Hydrogen is the lightest element on the periodic table and has been used for a variety of purposes. Petroleum and chemical companies use it to access and refine crude oil and in the creation of commercial products such as margarine. At one time, companies used it to elevate blimps and airships, but its combustible nature has led to disfavor in this application. Different forms of hydrogen have been utilized for a wide range of scientific applications, and it may be a source for clean or low-emission power in the future.
Commercial and Consumer Uses
Companies in the petroleum and chemical industries often use hydrogen in significant quantities. In a petrochemical plant, it can be used for hydrodesulfurization, which removes sulfur from other natural gas, and hydrocracking, a process by which complex chemicals are broken down into simpler components. Food companies often use it to hydrogenate oils or fats, which permits the production of margarine from liquid vegetable oil. Chemists also use it to produce methanol and hydrochloric acid, both of which can be used commercially or as part of consumer products.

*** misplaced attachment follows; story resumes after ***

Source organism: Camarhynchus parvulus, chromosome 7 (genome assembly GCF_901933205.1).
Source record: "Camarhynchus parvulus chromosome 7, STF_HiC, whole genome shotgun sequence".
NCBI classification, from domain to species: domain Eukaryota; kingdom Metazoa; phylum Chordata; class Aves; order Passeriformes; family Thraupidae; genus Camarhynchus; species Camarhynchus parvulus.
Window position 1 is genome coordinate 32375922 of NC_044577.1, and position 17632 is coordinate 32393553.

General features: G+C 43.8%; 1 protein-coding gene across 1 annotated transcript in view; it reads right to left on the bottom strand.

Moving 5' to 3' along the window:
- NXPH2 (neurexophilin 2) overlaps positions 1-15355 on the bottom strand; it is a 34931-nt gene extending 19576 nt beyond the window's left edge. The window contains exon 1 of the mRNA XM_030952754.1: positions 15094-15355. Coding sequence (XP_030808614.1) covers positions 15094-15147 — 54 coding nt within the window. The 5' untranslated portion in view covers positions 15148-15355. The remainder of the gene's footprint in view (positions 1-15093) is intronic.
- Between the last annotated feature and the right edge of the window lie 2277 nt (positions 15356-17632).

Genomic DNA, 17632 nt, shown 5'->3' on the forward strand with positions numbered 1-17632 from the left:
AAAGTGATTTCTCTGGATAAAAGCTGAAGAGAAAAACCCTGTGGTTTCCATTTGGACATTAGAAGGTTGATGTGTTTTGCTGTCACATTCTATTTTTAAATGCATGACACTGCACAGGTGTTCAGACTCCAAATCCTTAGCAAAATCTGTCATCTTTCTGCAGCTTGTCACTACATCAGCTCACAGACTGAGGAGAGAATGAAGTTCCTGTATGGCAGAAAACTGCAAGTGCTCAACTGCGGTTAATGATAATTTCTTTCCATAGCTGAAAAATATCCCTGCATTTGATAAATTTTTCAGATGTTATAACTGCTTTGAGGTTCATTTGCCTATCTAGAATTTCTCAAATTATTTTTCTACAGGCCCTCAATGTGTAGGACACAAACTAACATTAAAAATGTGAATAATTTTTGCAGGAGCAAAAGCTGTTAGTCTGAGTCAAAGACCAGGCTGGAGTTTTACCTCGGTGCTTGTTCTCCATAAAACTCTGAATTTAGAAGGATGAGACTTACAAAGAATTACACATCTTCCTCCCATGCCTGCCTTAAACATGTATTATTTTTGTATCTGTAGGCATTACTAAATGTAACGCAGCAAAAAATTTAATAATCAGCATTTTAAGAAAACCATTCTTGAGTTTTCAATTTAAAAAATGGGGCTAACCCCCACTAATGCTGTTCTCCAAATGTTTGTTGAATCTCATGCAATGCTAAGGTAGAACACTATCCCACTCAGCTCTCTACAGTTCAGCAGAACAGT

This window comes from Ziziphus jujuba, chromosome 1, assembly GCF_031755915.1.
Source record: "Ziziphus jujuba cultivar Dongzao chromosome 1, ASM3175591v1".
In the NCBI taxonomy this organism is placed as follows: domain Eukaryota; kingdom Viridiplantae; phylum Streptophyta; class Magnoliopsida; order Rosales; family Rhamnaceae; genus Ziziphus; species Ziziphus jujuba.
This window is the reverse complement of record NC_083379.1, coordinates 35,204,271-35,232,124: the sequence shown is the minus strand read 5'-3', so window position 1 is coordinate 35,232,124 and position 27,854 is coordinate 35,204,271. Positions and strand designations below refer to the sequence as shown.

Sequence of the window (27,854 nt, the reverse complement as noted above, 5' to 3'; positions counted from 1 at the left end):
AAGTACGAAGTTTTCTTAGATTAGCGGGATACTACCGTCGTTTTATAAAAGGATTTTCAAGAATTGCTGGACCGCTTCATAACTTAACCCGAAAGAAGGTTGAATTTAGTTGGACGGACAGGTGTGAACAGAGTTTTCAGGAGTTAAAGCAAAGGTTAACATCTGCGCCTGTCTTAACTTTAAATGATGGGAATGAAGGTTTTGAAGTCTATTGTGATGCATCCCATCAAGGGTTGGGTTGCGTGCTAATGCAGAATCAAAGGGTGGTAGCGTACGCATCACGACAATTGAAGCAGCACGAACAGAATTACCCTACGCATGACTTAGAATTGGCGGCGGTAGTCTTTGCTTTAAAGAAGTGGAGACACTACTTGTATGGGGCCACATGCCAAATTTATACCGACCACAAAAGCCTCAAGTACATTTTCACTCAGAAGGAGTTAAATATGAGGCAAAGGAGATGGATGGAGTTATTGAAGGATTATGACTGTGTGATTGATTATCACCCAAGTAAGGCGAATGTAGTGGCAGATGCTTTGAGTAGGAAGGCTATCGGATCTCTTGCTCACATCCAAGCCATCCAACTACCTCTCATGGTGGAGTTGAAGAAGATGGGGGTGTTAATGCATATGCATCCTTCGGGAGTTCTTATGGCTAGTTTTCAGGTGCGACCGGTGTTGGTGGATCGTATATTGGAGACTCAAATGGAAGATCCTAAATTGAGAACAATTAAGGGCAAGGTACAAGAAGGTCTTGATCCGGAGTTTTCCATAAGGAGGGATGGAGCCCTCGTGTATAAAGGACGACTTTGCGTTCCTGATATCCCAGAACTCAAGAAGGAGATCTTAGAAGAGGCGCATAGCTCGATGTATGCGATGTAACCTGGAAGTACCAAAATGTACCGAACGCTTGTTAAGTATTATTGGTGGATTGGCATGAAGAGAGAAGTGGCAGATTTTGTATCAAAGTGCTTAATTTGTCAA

Past Use in Aviation
In the early 20th century, hydrogen was used as a lifting gas for airships. This ended in 1937, however, when the Hindenburg disaster effectively brought an end to airships for commercial travel. While the exact cause of the disaster remains unknown, some individuals blamed it on the fuel. Modern zeppelins and blimps use helium or heated air.
Applications in Science and Manufacturing
Hydrogen also has applications in physics and engineering. It is used as a shielding gas for welding, isolating the site of the weld from atmospheric gases such as oxygen and nitrogen. Some companies use it for cooling rotors in electrical power generators because of its high thermal conductivity. In its liquid form, it is colder than 14° Kelvin (K), so scientists have used it for research in cryogenics and superconductivity.
Hydrogen's isotopes, especially deuterium, are used in nuclear reactors. Deuterium can be used as a neutron moderator for fission reactions, in which an atom is split, or a fuel for fusion reactions, in which atoms are combined. Tritium, another isotope, acts as a radiation source in luminous paints and is a component in some bombs.
Clean Fuel and Power
In the early 21st Century, using hydrogen as a clean fuel became an increasingly attractive prospect. It is so light, however, that all atmospheric hydrogen has evaporated into space, which means it needs to be created artificially. The environmentally friendly nature of using it to create fuel cells was somewhat questionable, since large quantities of fossil fuels may be consumed to generate it. As technology has improved, new methods for creating these fuel cells have been developed that make them more practical and "cleaner" than directly using fossil fuels.